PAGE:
In her four years as U.S. Secretary of State, Hilary Rodham Clinton made two key visits to Liberia - the first during a seven-nation tour of Africa in 2009 and another to attend the second inauguration of her long-time friend, Ellen Johnson-Sirleaf in January 2012.
Sirleaf, in return met Clinton almost a dozen times during her first term, on separate visits to Washington, climaxing with a final meeting which marked the signing of a U.S.-Liberia Partnership agreement. The initiative focuses on what observers consider as three complex issues and therefore requiring open and consistent dialogue between the two nations: agriculture and food security, energy and power infrastructure, and human development.
The deal doesn't come with any new aid money. But working groups will be established on those three areas, according to Clinton, to help Liberian farmers use their land and get their crops to market more efficiently, give citizens access to affordable and reliable energy that is essential to job creation and growth, and create more economic opportunities through expanding access to education and jobs.
In contrast, Clinton's successor, John Kerry has not yet managed to fit Liberia into his schedule. A meeting scheduled in mid May was called off at the last minute due to what some aides say, was a conflict in schedule. The two met once in June 2012 when Kerry was still a Senator and head of the Foreign Service Committee in the Senate.
Some political observers have taken Kerry's distance from Sirleaf as a sign that the Obama administration is trying to send a message to the Liberian president to step on the anti corruption pedal in the post-war nation, a report, the Executive Mansion has dismissed as baseless and having no iota of truth.
Piah: No strains with Washington
Press Secretary Jerolinmick Piah recently dismissed reports that relations between the two countries have deteriorated to the extent that Madam Sirleaf who recently visited the United States on several occasions could not get an audience with President Obama.
"The papers went on to say President Sirleaf's interactions with American officials are now limited to meetings at the level of Under Secretary of State until she can address growing concerns about corruption in her administration. But the entire publications are calculated falsehood intended to paint negative picture of the administration of Her Excellency."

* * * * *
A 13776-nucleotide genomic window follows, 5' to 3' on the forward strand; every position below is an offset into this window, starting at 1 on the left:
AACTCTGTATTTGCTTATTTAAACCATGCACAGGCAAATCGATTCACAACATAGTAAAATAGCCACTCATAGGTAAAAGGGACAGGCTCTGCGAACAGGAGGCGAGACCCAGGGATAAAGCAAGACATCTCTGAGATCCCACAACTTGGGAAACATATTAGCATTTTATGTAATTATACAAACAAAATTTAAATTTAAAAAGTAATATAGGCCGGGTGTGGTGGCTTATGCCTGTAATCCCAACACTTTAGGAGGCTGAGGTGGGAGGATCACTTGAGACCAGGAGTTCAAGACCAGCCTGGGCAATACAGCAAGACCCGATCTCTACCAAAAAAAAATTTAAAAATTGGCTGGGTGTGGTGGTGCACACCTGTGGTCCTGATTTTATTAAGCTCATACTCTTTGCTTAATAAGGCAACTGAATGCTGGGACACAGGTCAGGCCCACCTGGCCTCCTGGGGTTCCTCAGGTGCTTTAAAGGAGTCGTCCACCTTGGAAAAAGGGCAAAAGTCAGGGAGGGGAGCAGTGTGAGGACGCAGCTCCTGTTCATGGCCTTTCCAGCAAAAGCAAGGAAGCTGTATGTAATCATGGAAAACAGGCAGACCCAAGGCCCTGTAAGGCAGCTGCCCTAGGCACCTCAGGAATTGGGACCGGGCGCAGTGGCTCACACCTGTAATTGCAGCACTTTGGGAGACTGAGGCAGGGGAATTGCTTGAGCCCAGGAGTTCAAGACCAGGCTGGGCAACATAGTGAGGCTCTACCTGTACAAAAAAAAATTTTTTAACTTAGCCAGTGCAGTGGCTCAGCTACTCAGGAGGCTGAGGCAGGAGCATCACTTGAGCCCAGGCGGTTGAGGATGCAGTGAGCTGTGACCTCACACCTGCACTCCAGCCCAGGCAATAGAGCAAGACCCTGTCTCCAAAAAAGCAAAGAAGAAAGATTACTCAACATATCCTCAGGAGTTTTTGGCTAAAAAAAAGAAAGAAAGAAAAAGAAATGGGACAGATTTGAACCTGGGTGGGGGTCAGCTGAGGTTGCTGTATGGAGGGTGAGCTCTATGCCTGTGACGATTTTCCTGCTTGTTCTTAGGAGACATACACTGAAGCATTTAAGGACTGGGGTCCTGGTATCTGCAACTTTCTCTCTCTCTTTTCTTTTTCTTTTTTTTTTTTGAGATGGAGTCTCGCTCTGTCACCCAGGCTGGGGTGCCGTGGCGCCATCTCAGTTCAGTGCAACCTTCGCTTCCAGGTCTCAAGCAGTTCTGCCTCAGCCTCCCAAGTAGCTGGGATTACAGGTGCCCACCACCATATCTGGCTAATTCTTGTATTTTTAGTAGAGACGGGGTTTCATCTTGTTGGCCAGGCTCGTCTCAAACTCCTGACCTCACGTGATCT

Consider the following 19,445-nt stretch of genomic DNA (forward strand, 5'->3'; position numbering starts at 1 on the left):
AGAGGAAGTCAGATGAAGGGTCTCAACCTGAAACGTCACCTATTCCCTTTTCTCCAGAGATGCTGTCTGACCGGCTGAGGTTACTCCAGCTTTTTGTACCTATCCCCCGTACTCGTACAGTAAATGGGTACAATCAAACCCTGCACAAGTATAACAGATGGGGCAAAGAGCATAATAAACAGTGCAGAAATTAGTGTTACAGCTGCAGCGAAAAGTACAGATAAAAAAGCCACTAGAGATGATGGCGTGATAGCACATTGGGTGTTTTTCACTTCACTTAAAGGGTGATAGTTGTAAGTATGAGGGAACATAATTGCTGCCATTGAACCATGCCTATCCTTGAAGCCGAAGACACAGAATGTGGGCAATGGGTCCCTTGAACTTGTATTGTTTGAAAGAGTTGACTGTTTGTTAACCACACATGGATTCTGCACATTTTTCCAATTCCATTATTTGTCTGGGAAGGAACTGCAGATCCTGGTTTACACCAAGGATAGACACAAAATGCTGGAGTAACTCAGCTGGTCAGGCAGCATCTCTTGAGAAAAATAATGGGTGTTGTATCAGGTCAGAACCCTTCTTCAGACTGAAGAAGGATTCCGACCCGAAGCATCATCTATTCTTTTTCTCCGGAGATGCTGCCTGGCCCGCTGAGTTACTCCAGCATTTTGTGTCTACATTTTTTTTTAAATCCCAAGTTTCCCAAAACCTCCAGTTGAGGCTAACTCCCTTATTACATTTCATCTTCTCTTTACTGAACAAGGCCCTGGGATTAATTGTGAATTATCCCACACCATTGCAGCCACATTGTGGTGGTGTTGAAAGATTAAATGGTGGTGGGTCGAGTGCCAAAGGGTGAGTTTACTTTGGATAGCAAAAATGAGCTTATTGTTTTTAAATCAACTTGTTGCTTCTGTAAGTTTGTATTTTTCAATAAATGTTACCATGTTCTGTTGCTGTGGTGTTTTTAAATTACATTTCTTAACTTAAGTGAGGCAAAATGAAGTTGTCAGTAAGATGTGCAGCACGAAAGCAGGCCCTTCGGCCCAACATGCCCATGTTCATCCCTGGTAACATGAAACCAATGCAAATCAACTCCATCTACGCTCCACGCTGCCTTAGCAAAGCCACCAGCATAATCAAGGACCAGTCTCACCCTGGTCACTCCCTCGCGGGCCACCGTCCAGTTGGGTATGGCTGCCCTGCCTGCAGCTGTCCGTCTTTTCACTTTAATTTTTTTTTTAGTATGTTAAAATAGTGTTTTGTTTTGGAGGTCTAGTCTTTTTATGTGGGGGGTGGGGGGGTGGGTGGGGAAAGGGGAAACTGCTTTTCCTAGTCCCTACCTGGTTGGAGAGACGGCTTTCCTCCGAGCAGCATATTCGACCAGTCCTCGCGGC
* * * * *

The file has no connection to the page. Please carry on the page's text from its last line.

Piah clarified that President Sirleaf has at no time did go to Washington; DC; not to mention attempt on her part to meet with President Obama or Secretary Kerry as have been reported.
Sirleaf, who returned last weekend from the U.S. is currently attending the G-8 Summit of the world's eight richest nations summit, in Northern Ireland.
The Group of Eight or G8 is a forum for the governments of the world's eight wealthiest nations. The summit taking place at the Lough Erne Golf Resort in Enniskillen, Northern Ireland, this week, has as its theme: "Taxes, Trade and Transparency." Sirleaf has been invited to speak on transparency and trade.
The Liberian president is attending at the invitation of British Prime Minister David Cameron, in a luncheon and marks the first time that Liberia has been included among African leaders invited to the Summit of the world's leading economies.
The G8 and the Summit are part of a consultation process intended to resolve differences among members. Its core members are the leaders of Canada, France, Germany, Italy, Japan, Russia, the United Kingdom, the United States of America, the European Commission and the European Council.
Supporters of Sirleaf say, her appearance at the G8 is a clear sign that she remains immensely popular among world leaders and is still regarded highly in international circles. But many remain unsure with some pointing to the U.S. conditions for the Millennium Challenge money as another indication of Washington's nervy power play.
At issue, observers say is some US$250 million Millennium Challenge money on the table for Liberia. Washington, sources say have put forward a number of conditions for the Sirleaf administration to address before the funds can be released. The Sirleaf government's reluctance to tackle the issues on the table appears to be drawing an ire from Washington.
Sirleaf's supporters are hard pressed to explain two key events: Obama meeting with three African presidents from emerging democracies in Cape Verde, Malawi and surprisingly next door Sierra Leone in a fanfare seen around the world as an endorsement of the democratic and governance directions of these governments; the other is Obama's planned trip to Africa in from June 26 to July 3 of this year, where he is once again bypassing Liberia, visiting Senegal, Tanzania and South Africa. On a previous trip to Ghana, Obama bypassed Liberia and effusively praised Ghanaians for their democratic inclinations.
Sirleaf's supporters blame the difficulties in meeting with Kerry by saying the Secretary of State has simply been too preoccupied with issues in the Middle East, principally Syria and other more important matters which prevent him from dedicating time for Liberia.